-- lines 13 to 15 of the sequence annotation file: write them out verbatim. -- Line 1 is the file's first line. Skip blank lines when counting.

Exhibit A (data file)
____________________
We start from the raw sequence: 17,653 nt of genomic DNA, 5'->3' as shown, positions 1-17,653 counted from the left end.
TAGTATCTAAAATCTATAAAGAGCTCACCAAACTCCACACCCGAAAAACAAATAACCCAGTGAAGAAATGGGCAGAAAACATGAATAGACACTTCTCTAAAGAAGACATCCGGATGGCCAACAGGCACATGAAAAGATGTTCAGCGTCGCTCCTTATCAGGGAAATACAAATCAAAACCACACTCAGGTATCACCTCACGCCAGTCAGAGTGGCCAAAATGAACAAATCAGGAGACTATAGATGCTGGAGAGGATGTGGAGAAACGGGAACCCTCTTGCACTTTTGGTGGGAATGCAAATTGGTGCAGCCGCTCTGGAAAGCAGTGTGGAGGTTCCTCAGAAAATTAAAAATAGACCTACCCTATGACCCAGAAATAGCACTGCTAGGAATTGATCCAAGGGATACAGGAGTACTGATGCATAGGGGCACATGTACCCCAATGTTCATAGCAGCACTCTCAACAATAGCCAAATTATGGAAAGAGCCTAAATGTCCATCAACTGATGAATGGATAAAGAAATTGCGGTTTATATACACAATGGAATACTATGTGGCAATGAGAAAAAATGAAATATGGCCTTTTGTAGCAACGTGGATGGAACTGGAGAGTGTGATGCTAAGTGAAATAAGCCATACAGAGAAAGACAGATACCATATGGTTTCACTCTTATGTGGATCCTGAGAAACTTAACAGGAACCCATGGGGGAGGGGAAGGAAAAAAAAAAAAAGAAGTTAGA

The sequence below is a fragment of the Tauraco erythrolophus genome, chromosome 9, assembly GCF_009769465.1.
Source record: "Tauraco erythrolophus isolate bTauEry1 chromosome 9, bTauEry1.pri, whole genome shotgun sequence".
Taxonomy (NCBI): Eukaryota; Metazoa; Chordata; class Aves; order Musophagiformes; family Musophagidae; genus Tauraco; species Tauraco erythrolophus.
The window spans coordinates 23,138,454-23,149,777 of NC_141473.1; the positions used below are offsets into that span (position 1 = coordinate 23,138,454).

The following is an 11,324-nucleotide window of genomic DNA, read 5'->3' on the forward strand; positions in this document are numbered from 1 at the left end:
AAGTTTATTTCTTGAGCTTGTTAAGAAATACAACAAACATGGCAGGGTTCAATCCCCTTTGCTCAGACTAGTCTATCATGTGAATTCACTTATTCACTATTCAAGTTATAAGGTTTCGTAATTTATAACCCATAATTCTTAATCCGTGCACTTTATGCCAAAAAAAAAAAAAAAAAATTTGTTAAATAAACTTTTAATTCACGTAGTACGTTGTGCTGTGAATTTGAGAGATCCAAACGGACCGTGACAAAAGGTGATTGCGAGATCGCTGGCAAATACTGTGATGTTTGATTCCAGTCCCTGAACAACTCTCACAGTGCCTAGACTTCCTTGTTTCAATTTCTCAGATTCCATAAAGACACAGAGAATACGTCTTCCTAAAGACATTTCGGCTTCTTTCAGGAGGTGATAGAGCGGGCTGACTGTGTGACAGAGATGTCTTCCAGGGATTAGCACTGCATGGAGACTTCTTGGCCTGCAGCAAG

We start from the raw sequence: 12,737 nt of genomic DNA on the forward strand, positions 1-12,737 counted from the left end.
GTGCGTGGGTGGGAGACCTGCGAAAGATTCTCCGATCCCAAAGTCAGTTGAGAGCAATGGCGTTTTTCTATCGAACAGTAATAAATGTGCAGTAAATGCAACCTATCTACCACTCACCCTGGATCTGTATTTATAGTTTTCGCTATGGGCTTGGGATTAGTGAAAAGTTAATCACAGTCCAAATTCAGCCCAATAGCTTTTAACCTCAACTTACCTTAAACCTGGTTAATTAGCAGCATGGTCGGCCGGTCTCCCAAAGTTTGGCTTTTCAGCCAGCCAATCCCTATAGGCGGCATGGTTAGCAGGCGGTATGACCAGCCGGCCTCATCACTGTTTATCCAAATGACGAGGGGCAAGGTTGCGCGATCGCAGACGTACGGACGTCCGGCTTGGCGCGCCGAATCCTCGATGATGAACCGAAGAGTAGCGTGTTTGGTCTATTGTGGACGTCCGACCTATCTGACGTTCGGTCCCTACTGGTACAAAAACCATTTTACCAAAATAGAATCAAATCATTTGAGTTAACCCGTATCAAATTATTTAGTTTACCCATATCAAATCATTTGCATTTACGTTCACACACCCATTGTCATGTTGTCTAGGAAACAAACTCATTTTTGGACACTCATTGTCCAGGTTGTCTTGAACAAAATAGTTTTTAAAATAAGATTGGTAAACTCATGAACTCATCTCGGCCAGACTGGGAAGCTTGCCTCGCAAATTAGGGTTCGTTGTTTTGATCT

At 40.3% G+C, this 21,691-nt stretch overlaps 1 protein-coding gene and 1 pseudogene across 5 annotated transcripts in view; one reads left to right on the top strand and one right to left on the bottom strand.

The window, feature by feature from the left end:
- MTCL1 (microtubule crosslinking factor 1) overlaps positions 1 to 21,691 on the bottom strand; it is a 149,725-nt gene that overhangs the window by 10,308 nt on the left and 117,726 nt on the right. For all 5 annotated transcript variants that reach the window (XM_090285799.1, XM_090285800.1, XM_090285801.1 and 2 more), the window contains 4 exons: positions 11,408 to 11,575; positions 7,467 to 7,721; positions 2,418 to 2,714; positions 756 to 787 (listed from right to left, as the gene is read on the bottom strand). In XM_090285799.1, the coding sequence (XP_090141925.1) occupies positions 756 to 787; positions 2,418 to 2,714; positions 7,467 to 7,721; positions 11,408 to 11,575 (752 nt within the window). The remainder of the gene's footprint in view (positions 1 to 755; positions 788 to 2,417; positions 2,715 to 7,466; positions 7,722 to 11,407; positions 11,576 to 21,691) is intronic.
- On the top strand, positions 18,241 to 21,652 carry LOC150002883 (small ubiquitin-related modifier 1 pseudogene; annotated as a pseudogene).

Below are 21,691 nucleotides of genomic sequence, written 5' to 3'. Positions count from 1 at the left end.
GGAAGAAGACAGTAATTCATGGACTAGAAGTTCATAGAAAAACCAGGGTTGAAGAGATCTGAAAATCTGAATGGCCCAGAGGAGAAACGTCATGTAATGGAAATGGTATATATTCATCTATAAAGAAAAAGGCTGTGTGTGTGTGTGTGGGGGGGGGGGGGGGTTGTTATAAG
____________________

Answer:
- MTCL1 (microtubule crosslinking factor 1) overlaps positions 1 to 21,691 on the bottom strand; it is a 149,725-nt gene that overhangs the window by 10,308 nt on the left and 117,726 nt on the right. For all 5 annotated transcript variants that reach the window (XM_090285799.1, XM_090285800.1, XM_090285801.1 and 2 more), the window contains 4 exons: positions 11,408 to 11,575; positions 7,467 to 7,721; positions 2,418 to 2,714; positions 756 to 787 (listed from right to left, as the gene is read on the bottom strand). In XM_090285799.1, the coding sequence (XP_090141925.1) occupies positions 756 to 787; positions 2,418 to 2,714; positions 7,467 to 7,721; positions 11,408 to 11,575 (752 nt within the window). The remainder of the gene's footprint in view (positions 1 to 755; positions 788 to 2,417; positions 2,715 to 7,466; positions 7,722 to 11,407; positions 11,576 to 21,691) is intronic.
- On the top strand, positions 18,241 to 21,652 carry LOC150002883 (small ubiquitin-related modifier 1 pseudogene; annotated as a pseudogene).

Below are 21,691 nucleotides of genomic sequence, written 5' to 3'. Positions count from 1 at the left end.